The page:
Today is Thursday, April 2nd, 2020 at the time I’m writing this. Which means, biologically, today is my 18th birthday. How do I feel about my newly-disposed adult age? Well, I still feel like a child when it comes to relying on my parents for some services; but, conversely, I feel like I’ve matured significantly over the past year. While life is full of learning curves and new lessons retained, I feel like the pandemic that our nation is currently facing (COVID-19) strongly guided me towards thinking and acting in a mature fashion.
Some people say that turning 18 is your ticket into the world: you can vote, go to the casino, request to be drafted - case in point, you have freedoms unfathomable to the ones you had as a minor. Because of the national pandemic taking place, most of the privileges exclusively for adults are closed down either for a certain time period or indefinitely. These shutdowns allow me to see further how much in life people really take for granted.
Unfortunately, there are some people in this country - and around the world - who are still not choosing to follow the social distancing practices. Most who are reportedly breaking these rules are students in their high school and college years: young adults. As a high school senior, should my brain circuits provoke me in such a fashion, I could be currently feeling a serious depression. For most of my life, I’ve never been good dealing with ambiguity. Having to deal with uncertainty makes me feel unsure and slightly uncomfortable. However, as a result of me growing up (having a job where my hours and shifts are completely ambiguous, and dealing with uncertainties regarding AP exams, senior prom and graduations), I’ve become much more calm when it comes to dealing with the unprecedented.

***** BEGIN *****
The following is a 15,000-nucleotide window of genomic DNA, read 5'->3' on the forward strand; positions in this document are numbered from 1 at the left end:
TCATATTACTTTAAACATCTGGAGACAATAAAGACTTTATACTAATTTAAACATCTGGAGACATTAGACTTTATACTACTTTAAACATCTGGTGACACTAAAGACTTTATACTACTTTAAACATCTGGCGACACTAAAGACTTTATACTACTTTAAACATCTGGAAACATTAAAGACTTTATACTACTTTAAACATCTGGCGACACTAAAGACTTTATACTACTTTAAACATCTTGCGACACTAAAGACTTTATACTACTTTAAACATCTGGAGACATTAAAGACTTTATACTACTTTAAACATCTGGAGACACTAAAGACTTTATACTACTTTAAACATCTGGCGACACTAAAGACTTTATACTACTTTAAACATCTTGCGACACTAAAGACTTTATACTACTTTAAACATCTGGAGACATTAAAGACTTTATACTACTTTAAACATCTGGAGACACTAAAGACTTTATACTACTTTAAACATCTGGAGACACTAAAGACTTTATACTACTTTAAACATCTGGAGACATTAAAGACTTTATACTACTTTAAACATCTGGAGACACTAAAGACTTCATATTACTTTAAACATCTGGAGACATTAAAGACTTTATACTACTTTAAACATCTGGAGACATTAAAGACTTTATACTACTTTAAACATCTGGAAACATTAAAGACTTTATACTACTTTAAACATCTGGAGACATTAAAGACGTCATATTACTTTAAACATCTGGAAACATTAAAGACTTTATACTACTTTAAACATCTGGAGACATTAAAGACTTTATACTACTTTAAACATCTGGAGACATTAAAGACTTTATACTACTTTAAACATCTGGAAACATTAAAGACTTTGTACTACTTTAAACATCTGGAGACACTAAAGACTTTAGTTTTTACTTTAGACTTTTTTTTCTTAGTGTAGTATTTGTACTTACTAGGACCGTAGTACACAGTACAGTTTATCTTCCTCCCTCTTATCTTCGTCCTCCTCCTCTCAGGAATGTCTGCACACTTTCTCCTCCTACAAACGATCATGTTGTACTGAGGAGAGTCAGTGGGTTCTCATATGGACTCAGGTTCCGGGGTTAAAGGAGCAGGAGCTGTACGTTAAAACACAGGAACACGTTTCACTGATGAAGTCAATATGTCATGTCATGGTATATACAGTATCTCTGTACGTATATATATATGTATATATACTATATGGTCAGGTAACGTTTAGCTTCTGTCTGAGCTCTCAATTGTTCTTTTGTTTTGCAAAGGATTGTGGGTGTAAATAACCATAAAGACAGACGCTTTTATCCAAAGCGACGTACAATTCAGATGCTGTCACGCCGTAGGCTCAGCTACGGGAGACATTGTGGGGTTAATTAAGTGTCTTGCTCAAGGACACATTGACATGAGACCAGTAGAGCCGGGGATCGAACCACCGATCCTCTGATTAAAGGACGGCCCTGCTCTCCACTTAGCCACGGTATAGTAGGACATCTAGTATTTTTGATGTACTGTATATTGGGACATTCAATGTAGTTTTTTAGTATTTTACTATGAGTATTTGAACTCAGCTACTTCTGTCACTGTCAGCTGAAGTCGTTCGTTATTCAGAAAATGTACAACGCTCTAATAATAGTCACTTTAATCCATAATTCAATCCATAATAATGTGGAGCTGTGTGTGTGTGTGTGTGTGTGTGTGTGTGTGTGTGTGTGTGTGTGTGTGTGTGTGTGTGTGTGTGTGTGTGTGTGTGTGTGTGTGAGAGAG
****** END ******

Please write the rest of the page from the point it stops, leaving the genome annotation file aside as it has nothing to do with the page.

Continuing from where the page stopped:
Being in quarantine has taught me, more than anything else, how grateful I am for the family and friends who support me no matter the circumstance. I’m grateful for my teachers, who are having to adjust to a virtual learning schedule out of sincere dedication for teaching their students. My mom is one of those teachers, who spends a full day on her laptop with her students to ensure their success in a time of national despair. The national pandemic is also testing how valuable certain people are to me - however much (varying in quality) that person reaches out to you with their support and kindness allows you to judge them on how impactful they are in your life.
The world-wide pandemic has also taught me to value each and every single day, but not try to rush it away simultaneously. Each day is a new chance at improvement (in the area of your choosing). I’ve taken some of my time in quarantine to reflect on myself as a person, and how I should improve in some qualities of my life. While I wouldn’t say the quarantine has put a break on my life (I still have school and work while also maintaining relationships with friends and family), the time in isolation has urgently reminded me how to care for myself and others as a person. What future goals are the most effective to set out for myself, and what future goals might possibly be suitable for the friends and family whom I hold tempestuous care for.
At the end of the day, decision-making is one of the most difficult processes. How decisions are made - by all - affect people like a widespread virus. The process of maturing has allowed me to speculate on the importance of decisions in everyday life. Each day I listen to the Governor of our state, Gina Raimondo, and hear what decisions and ideas she has for the benefit of our country. Her advocating for social distancing and isolation, in correspondence to the positive tests and deaths of and by the coronavirus, I see is in the benefit of the people of Rhode Island, as well as the people of the United States which branches off to the people of the whole world.
While I usually see myself as an outgoing and optimistic person, my optimism is peaking at its highest at this moment in time. Some final words to share: everything will turn out for the best, just as long as we are following the social distancing practices that are being advocated by our Governor. Personally, I would like to have my graduation, my summer vacation before going away to college, and my first year of schooling away from home. If you see this practice as arbitrary, or useless for yourself, please keep the younger generation in mind when you consider leaving your house unnecessarily, the high school seniors who are holding onto 18 would greatly appreciate it.